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Wednesday, 14 August 1974
Page: 953


Senator BAUME (New South Wales) - One of the proudest claims cf the Whitlam Labor Government is the program it has introduced for the support of schools on a basis of need. I am interested in the case of a particular school in New South Wales which I would like to recount to the Senate for a few moments.


Senator Poyser - Why do you noi write a letter?


Senator BAUME - That has been done and it is fair enough to raise this matter. If we look at the conclusion arrived at in the Karmel Committee's report of the situation in New South Wales we find that 105 schools were originally given an A classification, which is the classification for the most wealthy schools for which support for recurrent expenditure was to be withdrawn after a given time, and for which recurrent expenditure was at the smallest level while the grants were to continue. Among those schools were many of the very wealthy schools in New South Wales. After appeals were made, 50 schools remained in that category. Among those schools were such schools as Ascham, Cranbrook, Kambala, Kings. Presbyterian Ladies College, Pymble, Sydney Grammar and Sydney Grammar Preparatory- all the wealthy schools in New South Wales. Among the schools that appealed, many of the wealthy schools obtained a lower classification. There is a school- the Rabinovitch Yeshivah College at Bondi-which was classified A and which remained classified A after appeals were made, i went out to examine this school because I thought, when its Principal rang me and asked for help, that it must be a very luxurious establishment, well set up. It is an extremely poor school. If the Government is sincere in its claim that it is operating on a basis of needs this school is a school that deserves and requires recurrent support.

This school was mentioned in the Senate last year by Senator McManus, who drew attention to some of its problems. It is a school which takes people from poor families. Most of the students there come from working class families. It is not a wealthy school. The uniforms of the pupils indicate that. The school is housed in the basement of a synagogue in some old cottages which are undergoing conversion. It is a very small school.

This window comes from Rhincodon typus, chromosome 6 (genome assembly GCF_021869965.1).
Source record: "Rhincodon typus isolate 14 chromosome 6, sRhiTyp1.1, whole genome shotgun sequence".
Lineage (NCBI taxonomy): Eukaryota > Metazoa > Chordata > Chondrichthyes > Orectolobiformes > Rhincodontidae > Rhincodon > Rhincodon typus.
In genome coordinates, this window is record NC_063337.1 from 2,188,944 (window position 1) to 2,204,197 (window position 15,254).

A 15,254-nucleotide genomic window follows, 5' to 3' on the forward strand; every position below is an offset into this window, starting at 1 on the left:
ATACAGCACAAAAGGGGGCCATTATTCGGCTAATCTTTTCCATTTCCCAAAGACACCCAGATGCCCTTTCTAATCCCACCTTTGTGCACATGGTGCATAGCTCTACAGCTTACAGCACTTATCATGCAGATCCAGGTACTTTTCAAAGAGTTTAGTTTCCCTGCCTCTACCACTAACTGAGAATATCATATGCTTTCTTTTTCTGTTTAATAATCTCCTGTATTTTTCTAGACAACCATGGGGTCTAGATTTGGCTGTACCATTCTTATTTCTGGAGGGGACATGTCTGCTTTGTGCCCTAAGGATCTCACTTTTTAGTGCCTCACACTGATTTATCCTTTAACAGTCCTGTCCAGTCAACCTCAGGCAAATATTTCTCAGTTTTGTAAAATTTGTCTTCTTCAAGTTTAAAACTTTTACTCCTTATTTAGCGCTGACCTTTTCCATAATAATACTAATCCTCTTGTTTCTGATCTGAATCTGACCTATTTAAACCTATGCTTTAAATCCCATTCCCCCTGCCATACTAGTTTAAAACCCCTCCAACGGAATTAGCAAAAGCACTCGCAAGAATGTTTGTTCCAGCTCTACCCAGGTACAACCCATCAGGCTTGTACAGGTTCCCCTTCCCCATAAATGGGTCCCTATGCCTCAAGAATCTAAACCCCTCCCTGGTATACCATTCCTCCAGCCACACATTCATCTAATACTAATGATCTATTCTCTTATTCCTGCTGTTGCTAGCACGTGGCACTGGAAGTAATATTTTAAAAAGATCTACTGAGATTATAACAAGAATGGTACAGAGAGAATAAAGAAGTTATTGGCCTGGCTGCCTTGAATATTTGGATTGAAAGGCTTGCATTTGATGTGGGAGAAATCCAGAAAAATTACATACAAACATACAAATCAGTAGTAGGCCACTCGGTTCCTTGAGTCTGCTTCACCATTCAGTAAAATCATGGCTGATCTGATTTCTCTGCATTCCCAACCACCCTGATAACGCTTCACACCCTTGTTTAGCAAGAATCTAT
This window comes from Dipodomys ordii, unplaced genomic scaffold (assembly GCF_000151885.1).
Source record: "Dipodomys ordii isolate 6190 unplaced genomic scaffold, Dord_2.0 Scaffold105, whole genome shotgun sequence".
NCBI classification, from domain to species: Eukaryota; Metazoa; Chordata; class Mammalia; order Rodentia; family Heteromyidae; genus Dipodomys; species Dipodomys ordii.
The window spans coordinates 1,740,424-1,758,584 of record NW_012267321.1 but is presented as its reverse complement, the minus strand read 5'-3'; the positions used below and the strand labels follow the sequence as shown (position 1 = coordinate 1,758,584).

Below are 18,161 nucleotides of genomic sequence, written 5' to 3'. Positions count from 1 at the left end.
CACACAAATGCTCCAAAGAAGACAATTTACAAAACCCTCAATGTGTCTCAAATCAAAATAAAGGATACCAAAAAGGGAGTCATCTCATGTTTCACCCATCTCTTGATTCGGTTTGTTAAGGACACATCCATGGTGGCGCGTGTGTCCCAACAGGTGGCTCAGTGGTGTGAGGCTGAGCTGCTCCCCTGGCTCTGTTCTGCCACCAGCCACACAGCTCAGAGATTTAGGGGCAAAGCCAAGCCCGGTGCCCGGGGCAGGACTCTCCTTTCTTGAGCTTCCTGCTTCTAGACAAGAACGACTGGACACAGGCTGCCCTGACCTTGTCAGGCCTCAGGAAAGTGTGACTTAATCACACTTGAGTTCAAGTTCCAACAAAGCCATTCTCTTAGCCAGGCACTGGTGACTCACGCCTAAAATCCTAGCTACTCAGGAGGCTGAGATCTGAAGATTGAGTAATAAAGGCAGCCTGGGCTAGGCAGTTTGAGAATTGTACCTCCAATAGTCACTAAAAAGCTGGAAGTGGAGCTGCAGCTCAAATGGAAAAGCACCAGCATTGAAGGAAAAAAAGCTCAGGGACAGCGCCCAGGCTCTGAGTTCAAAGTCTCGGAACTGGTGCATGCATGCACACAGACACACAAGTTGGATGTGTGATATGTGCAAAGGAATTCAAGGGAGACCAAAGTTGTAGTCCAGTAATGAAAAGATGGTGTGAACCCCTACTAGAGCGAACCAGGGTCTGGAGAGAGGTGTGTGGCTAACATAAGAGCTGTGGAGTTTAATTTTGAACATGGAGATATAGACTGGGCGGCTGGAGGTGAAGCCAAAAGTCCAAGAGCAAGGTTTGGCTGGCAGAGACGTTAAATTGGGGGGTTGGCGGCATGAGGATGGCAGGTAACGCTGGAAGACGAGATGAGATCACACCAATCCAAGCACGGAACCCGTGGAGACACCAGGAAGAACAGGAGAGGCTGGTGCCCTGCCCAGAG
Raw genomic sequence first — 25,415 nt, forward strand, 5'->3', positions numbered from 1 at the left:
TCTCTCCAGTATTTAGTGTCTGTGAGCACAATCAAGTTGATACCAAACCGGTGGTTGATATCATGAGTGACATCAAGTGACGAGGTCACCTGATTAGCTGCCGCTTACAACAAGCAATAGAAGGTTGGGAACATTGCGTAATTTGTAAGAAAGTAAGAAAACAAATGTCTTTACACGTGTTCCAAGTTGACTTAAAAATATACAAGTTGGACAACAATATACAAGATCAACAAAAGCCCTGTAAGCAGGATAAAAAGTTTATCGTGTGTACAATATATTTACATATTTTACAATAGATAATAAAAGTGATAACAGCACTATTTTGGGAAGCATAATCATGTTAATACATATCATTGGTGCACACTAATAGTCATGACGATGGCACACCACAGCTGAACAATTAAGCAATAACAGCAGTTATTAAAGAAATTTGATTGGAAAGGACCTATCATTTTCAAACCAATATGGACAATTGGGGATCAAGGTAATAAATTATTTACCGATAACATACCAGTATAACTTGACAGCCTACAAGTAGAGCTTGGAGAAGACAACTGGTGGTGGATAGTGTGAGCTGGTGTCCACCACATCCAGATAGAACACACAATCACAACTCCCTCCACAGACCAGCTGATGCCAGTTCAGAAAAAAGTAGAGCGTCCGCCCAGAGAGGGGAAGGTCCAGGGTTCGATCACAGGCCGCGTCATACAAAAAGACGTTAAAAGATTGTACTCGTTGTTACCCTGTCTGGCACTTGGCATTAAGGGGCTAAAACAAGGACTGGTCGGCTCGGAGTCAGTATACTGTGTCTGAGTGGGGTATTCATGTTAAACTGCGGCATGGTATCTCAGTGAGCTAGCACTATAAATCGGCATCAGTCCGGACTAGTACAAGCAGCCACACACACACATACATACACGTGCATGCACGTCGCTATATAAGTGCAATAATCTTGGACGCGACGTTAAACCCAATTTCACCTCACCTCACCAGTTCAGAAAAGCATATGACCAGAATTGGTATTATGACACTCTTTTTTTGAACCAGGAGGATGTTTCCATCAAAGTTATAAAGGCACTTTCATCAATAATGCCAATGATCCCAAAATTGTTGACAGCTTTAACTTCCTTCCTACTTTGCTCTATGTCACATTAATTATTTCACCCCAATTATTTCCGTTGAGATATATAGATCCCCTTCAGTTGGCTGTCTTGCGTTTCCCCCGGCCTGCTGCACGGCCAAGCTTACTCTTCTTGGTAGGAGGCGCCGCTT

It was classified A only because its pupil-teacher ratio, on the formula adopted, put it into the A classification. There is no doubt that this school is in need of recurrent support and if the Government is sincere it should receive this support. On looking at the list of schools that appealed against their classifications and had their classifications moved down, I was surprised to see that such a school as the Armidale School, which is one of the great public schools, was reclassified from A to C. It is a wealthy school compared to this one. Barker College at Hornsby, which is one of the wealthiest schools in Sydney, was reclassified from B to C. Chevalier College at Bowral was reclassified to F. The New England Girls School, which is a private girls school at Armidale, was reclassified from A to D. Newington College at Stanmore, which is one of the great public schools and one of the schools for the privileged rich, was reclassified from A to B.

It seems totally inappropriate that those schools, which quite clearly are wealthy schools, should be able to get a reclassification and larger support for their recurrent expenditure when another school which is small and struggling is unable to get the same kind of support. I do not object to the needs concept. The Labor Party is in government. It puts out the program and it determines which schools are in need. I am merely putting to the Minister that here is a case of genuine need. If the Government is sincere, I want it to look at ways of giving support to this school. I believe that the formula that has been adopted has not filled the bill. It is not good enough for the Government to say: 'We have a formula and any school that cannot meet this formula clearly is not in need'. That is not the approach. The Government says that it is looking for genuine need and that it will respond to genuine need. I am telling the Government that the Yeshivah school at Bondi is genuinely in need of recurrent grants and recurrent support. So far it has received no kind of support from the Government. It has received no indication that it will receive any support. All I ask the Government to do is to look into some way of finding a formula to recognise genuine need where it exists and to find some way of helping this school.







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